Research shows how cuts will increase inequality between men and women
Cuts in public spending will increase inequality between women and men and may seriously affect the human rights of some of the most vulnerable women, according to a new report by the Centre for Human Rights in Practice at University of Warwick and Coventry Women’s Voices.
The report, Unravelling Equality: A Human Rights and Equality Impact Assessment on the spending cuts on women in Coventry, examines the impact of cuts on women in Coventry, but the effects described will be seen across the UK.
- Tax and benefit changes will cost women in Coventry nearly £30 million. The cost to men will be just under £12 million. This will widen income inequality and increase the number of women living in poverty.
- There are over 10,000 families headed by a lone parent in Coventry. 92% of lone parents are women.Lone parents will be particularlyhard hit by cuts to childcare tax credit (which will cost a family in Coventry with one child in full-time childcare £18.70 a week), cuts to housing benefit (which will cost families between £8 and £15 a week), closures to childcare services, and new Child Maintenance and Enforcement Commission charges. These will reduce the disposable income of lone parents and make it harder for them to find employment.
- More than 30,000 women in Coventry are likely to be raped or abused at some point in their life, and more than 38,000 women are likely to experience domestic violence. Funding for vital services such as Coventry Rape and Sexual Abuse Centre and Coventry Haven is under threat, which may leave vulnerable women without the support they need. Cuts to police budgets have seen the number of specialist domestic violence officers reduced from eight to two. Housing benefit cuts will make it harder for women to move away from their attacker, and welfare reform may increase women’s financial dependence on abusive partners. Women leaving violent relationship often need legal advice to deal with debt, welfare and housing issues – cuts to legal aid may leave these women without access to proper legal help.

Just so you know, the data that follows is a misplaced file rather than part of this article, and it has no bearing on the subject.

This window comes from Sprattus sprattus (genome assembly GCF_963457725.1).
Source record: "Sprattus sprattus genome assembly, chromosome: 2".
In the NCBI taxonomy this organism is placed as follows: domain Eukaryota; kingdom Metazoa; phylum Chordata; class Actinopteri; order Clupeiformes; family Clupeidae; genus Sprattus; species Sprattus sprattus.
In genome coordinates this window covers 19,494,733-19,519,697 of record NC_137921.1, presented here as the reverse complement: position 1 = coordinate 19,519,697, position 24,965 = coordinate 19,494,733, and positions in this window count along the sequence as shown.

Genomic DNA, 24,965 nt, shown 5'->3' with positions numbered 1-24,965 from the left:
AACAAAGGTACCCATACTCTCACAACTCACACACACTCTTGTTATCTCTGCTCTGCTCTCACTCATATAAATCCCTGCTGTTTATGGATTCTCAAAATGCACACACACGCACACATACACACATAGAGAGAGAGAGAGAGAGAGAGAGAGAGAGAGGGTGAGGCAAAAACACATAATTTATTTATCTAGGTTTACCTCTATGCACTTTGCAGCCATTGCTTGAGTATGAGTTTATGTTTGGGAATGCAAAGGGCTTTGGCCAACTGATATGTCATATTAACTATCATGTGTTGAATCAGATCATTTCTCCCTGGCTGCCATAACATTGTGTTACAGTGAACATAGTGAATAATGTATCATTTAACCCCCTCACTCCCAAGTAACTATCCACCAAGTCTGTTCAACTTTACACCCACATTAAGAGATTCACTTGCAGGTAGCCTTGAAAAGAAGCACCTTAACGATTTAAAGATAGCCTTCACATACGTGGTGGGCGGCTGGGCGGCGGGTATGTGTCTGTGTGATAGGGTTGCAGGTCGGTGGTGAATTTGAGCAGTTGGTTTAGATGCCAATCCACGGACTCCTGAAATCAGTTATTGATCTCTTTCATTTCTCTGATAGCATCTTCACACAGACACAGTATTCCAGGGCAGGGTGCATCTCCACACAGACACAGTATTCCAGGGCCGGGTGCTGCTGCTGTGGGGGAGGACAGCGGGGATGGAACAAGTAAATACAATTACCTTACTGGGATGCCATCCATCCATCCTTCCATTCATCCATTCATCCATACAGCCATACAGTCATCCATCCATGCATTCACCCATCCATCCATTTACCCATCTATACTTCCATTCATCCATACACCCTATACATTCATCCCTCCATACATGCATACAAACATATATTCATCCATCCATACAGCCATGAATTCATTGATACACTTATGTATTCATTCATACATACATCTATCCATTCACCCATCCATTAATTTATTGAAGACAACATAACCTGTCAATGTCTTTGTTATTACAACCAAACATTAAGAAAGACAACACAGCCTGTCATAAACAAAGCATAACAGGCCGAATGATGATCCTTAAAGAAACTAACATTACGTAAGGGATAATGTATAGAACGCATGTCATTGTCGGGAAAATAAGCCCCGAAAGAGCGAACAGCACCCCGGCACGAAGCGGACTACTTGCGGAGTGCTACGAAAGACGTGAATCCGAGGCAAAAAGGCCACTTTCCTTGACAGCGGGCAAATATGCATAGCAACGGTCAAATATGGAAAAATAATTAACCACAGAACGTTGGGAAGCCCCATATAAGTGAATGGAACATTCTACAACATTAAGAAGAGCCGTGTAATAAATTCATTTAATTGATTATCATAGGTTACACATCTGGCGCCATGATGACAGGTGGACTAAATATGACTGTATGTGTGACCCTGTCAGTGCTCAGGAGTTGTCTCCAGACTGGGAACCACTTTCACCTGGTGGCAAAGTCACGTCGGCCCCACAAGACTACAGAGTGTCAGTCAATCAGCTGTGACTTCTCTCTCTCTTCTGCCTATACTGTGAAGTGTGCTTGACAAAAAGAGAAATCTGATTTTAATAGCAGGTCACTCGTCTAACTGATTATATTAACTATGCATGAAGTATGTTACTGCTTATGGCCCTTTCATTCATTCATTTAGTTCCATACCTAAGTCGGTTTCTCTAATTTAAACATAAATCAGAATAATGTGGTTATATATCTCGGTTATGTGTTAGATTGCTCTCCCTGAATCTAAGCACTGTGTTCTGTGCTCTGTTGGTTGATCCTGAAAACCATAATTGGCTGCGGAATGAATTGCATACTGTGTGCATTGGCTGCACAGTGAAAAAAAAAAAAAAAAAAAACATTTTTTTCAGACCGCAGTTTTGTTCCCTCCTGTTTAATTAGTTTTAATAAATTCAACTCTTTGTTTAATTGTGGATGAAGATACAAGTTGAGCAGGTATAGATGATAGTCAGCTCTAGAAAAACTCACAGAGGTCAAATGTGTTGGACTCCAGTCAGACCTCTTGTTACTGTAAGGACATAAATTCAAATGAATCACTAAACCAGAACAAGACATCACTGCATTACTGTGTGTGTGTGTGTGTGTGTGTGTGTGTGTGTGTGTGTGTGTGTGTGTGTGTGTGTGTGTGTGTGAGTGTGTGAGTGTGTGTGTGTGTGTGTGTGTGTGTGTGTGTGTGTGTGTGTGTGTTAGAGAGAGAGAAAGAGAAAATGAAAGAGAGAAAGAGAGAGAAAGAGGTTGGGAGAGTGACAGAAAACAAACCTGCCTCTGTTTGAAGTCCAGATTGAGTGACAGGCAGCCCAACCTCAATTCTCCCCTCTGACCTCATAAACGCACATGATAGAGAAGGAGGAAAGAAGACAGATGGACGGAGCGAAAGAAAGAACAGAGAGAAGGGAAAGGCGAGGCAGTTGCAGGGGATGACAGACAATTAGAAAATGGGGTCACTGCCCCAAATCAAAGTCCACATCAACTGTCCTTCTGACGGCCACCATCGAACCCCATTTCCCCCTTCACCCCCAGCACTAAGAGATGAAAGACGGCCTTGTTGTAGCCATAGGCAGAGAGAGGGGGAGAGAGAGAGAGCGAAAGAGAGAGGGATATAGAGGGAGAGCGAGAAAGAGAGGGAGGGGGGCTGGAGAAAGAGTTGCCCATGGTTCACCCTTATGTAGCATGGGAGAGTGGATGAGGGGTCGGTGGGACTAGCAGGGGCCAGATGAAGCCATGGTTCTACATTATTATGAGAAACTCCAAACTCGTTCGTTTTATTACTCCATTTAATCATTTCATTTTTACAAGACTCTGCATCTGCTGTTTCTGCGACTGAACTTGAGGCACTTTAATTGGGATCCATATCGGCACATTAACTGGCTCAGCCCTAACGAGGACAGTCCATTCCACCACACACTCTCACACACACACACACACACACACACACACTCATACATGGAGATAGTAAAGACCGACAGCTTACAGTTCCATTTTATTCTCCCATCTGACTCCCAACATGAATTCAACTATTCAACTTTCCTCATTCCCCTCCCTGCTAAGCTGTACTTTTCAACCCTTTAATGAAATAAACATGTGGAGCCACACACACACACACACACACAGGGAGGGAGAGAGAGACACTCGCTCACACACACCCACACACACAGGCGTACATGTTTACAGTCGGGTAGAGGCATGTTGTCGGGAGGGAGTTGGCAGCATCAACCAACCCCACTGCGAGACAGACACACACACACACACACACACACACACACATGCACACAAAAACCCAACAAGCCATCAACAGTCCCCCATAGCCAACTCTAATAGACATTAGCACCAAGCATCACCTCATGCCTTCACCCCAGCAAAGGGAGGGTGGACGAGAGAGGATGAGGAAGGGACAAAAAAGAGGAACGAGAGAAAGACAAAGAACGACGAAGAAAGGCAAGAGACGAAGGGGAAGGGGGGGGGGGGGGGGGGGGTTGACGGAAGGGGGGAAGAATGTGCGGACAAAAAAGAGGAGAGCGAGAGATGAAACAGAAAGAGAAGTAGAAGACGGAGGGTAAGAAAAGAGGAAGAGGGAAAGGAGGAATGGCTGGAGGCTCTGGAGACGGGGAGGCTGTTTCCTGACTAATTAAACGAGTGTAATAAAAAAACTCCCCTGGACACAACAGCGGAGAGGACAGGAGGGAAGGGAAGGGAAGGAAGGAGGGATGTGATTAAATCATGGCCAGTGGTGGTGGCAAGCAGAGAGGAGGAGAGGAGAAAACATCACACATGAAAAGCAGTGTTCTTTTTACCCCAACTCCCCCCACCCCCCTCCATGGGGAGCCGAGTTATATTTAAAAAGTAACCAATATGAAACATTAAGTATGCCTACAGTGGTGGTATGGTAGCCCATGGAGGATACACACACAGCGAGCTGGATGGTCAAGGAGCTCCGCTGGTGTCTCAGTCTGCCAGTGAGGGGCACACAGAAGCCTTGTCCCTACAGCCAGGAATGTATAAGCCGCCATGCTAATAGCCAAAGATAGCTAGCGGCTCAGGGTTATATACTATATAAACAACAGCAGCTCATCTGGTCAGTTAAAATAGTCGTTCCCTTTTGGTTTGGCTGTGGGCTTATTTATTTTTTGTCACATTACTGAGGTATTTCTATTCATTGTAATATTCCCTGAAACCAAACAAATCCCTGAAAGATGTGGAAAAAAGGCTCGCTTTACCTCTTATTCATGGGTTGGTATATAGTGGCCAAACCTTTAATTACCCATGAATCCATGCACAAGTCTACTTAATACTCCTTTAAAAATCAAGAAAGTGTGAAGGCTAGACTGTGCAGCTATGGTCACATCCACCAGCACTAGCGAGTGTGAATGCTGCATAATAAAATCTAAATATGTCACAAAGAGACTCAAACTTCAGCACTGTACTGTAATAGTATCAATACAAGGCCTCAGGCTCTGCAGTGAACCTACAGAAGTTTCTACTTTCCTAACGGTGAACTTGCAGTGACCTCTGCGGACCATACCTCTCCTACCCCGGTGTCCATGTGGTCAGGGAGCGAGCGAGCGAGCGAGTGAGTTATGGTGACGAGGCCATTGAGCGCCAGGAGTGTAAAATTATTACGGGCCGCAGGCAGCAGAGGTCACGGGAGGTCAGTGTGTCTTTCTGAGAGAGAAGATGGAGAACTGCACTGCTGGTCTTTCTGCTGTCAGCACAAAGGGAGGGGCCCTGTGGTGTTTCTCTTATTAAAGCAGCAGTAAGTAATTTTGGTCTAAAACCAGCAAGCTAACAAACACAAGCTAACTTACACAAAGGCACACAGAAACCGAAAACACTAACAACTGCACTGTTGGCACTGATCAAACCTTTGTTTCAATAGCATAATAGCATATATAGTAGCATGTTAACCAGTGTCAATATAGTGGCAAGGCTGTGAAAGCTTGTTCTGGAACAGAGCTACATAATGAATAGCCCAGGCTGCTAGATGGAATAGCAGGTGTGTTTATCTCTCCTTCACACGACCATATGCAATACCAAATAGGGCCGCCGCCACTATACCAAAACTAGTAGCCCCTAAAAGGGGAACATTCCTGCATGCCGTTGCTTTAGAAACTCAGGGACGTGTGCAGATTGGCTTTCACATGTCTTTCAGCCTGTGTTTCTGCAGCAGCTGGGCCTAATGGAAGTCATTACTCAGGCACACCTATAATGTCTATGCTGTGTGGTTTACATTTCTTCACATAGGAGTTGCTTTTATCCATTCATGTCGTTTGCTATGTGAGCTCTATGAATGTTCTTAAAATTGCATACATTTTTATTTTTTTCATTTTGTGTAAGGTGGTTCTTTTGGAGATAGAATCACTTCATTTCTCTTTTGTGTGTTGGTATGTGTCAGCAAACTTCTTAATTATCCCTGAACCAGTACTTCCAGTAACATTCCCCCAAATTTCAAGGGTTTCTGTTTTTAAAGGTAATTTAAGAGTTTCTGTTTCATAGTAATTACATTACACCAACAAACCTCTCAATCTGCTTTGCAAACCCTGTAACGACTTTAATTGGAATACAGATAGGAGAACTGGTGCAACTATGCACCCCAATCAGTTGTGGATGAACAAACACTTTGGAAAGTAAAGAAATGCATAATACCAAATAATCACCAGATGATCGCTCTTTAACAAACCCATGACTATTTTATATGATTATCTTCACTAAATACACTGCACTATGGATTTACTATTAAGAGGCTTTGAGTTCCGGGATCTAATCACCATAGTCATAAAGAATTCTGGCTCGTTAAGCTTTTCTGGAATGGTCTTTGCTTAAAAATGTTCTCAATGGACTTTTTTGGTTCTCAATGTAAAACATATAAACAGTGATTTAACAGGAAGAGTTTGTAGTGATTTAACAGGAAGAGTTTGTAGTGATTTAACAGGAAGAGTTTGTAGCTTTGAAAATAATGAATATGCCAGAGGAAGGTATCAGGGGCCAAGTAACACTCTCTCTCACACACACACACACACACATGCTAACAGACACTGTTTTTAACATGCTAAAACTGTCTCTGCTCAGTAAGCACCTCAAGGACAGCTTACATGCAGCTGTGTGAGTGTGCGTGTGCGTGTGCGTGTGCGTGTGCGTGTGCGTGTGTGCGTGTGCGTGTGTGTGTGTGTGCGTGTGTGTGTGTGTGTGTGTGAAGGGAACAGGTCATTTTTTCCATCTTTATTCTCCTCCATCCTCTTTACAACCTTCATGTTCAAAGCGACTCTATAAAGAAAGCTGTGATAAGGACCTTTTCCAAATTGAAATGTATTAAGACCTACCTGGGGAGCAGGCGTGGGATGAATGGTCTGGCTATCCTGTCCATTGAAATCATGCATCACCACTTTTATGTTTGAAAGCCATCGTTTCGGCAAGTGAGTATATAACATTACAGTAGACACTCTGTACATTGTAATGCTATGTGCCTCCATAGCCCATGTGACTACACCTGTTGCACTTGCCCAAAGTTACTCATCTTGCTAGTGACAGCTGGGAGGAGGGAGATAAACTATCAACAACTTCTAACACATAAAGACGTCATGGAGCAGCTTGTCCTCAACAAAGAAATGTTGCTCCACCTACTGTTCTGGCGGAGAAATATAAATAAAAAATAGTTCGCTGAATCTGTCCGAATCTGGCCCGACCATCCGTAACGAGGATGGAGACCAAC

- The pay gap in Coventry is already 10 points higher than the national average. Public sector job cuts and pay freezes have hit more women than men because women are the majority of public sector workers in Coventry. 78% of Coventry City Council staff are women.
It is the combined impact of the cuts that will be particularly damaging. Many women won’t just be affected by one cut, they will face a whole series of cuts – to welfare benefits, housing benefits and local services. And cuts to legal aid will mean that organisations like Coventry Law Centre will not be able to provide the support for women to challenge what is happening to them.
Dr James Harrison of the University of Warwick’s Centre for Human Rights in Practice said:
‘This assessment shows how a range of different cuts will all disproportionately impact on women. Public authorities both nationally and here in Coventry have legal obligations under the Equality Act and the Human Rights Act to promote equality and protect human rights. They need to take these obligations very seriously when making decisions about budget cuts.’
Mary-Ann Stephenson is Chair of Coventry Women's Voices.
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